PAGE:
During scalar magnetic surveys, where the amplitude of the magnetic field is measured, small changes in towed sensor positions can produce complex noise-resembling signals in the data. For well-constructed measurement systems, these signals often contain valuable information, rather than noise, but it can difficult to realize their potential. We present a simple, general approach, which can be used to directly invert data from scalar magnetic surveys, regardless of dynamic or unexpected sensor position variations. The approach generalizes classic along-track gradients to an iterative, or recursive, difference, that can be applied irrespective of the amount of magnetic sensors and their positions within a dynamic measurement system, as long as these are known. The computed difference can be inverted directly, providing a versatile method with very little data pre-processing requirements, which we denote as recursive difference inversion. We explain the approach in a general setting, and expand it to provide a complete framework for Unexploded Ordnance (UXO) detection using a point-dipole model. Being an extension of classic along-track gradients, the method retains many of the same properties, which include added robustness to external time-dependent disturbances, and the ability to produce aesthetic visual data representations. In addition, the framework requires neither tie lines, data levelling, nor diurnal corrections. Only light pre-processing actions, namely initial survey trimming and data position calculation, are required. The method is demonstrated on data from a dual sensor system, conventionally referred to as a vertical gradiometer, which is towed from an Unmanned Aerial Vehicle. The system enables collection of high quality magnetic data in adverse settings, and simultaneously reduces the risk of inadvertent UXO detonations. To enable qualitative testing, we established a UXO detection test facility with several buried UXO, typical to World War II, in a magnetically complex in-land area. Data from the test facility was mainly used to evaluate inversion robustness and depth accuracy of the point-dipole model. Subsequently, we apply the method to real UXO survey data collected for the Hornsea II offshore wind farm project in the United Kingdom. This dataset was collected in a coastal setting, and subject to significant sensor position changes during flight due to varying wind conditions over multiple survey days. This makes the raw dataset challenging to interpret directly, but it can still be easily and reliably inverted for source locations through recursive difference inversion. In each of the two datasets, we attempt to recover UXO positions using recursive difference inversion on data from both a single sensor, as well as on data from two synchronized sensors, in each case inverting the difference directly for point-dipole model parameters. To seed the inversion, we propose a simple routine for picking out potential targets, based on the choice of a significant peak prominence in the time-series of computed differences. Higher order difference inversion was found to provide robust results in the magnetically complex setting, and the recovered equivalent dipole depths were found to approximate the actual UXO depths well.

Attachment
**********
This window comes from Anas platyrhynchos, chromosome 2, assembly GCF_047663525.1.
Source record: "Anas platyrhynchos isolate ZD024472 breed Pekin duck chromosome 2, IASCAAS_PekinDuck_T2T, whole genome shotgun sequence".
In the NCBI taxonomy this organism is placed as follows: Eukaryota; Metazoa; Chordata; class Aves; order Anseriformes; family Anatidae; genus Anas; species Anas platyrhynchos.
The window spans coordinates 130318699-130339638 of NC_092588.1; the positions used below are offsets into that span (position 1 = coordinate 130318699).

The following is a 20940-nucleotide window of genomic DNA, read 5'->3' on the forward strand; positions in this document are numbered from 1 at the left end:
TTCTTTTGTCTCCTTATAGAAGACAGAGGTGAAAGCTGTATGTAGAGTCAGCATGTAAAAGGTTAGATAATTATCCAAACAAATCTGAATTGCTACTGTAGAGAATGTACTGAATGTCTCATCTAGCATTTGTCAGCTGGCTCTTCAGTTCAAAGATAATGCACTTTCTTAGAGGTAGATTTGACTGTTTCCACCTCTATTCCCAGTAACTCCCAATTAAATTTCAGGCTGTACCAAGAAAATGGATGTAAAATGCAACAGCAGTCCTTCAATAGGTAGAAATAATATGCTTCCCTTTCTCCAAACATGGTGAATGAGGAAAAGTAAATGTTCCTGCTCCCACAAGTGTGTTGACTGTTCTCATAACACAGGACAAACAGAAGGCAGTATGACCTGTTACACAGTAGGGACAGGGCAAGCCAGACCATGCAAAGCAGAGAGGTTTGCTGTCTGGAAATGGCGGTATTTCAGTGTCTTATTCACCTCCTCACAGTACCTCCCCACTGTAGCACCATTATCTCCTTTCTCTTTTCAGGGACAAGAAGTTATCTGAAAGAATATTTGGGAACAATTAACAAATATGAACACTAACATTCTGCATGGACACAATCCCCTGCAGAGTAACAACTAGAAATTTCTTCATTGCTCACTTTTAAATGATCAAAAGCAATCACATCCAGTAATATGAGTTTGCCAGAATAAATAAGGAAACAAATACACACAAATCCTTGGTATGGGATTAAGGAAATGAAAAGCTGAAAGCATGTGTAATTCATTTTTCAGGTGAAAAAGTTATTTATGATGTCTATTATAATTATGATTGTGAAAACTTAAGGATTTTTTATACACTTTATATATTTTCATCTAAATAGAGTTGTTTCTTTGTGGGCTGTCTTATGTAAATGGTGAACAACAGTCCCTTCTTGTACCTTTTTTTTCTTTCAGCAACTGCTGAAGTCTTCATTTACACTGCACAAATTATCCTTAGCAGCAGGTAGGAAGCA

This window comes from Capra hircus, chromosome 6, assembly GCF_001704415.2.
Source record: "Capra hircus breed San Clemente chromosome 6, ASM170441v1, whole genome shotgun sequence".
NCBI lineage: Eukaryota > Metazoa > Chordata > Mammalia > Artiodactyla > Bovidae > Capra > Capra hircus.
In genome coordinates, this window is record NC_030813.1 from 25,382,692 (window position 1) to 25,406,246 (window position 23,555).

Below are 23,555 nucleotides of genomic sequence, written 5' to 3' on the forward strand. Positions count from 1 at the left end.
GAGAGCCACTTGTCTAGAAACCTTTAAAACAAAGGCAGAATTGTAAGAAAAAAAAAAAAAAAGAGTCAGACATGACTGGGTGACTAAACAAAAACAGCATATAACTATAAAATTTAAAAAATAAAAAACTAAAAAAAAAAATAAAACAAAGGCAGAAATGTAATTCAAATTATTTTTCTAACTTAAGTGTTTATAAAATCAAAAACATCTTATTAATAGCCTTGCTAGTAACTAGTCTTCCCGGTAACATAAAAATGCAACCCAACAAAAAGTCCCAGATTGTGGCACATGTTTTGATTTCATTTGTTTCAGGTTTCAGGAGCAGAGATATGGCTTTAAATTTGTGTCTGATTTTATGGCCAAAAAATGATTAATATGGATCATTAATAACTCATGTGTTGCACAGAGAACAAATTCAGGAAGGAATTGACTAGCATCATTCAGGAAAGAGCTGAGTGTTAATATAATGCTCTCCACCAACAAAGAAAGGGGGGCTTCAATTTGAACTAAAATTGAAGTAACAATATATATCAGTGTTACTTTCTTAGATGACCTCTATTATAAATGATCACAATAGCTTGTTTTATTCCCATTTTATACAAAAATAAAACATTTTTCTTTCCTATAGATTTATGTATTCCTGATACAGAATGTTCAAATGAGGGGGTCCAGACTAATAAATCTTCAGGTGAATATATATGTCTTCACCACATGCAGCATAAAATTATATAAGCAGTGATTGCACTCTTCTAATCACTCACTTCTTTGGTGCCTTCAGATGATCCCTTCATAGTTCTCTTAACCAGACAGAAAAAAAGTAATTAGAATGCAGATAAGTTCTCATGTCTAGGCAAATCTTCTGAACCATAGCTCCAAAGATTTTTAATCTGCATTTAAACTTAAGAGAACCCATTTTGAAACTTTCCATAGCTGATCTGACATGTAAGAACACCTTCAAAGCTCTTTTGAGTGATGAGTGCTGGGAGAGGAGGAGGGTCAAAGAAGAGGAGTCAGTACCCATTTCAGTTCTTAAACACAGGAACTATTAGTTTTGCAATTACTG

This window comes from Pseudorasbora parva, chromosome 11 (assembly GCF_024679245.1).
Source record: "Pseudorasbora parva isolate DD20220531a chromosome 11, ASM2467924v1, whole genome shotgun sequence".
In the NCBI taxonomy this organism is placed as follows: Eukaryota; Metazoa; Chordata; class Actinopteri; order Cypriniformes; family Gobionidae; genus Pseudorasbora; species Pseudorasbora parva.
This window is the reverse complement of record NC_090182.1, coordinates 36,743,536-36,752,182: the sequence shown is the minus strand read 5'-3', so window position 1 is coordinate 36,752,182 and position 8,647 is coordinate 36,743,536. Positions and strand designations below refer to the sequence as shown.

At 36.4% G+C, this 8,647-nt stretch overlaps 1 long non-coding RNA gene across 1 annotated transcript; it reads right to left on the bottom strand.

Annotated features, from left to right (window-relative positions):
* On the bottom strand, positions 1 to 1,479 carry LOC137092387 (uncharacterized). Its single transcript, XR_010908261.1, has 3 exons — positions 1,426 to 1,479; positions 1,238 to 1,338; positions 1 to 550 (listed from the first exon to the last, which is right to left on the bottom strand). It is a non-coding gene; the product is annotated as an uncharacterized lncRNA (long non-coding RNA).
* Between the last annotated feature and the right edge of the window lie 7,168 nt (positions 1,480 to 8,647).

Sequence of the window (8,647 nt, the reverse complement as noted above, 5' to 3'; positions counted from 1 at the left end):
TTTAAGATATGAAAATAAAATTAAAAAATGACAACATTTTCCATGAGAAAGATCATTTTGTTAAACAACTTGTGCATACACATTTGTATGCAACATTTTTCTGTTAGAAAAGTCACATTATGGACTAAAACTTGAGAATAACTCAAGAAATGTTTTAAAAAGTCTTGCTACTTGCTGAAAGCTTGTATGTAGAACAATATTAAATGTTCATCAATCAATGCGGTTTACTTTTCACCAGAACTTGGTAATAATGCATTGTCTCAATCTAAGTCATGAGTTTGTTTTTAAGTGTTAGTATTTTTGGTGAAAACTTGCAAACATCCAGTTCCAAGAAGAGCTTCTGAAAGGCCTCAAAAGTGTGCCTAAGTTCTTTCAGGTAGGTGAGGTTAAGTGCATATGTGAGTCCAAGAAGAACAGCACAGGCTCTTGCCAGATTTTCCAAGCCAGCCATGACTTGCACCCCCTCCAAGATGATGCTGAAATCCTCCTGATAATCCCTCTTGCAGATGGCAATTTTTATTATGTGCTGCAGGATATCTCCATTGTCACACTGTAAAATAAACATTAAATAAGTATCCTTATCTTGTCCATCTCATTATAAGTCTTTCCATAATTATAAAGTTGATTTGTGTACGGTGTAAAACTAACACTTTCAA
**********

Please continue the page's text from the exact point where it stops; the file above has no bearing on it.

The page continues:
- Inverse theory
- Numerical approximations and analysis
- Numerical modelling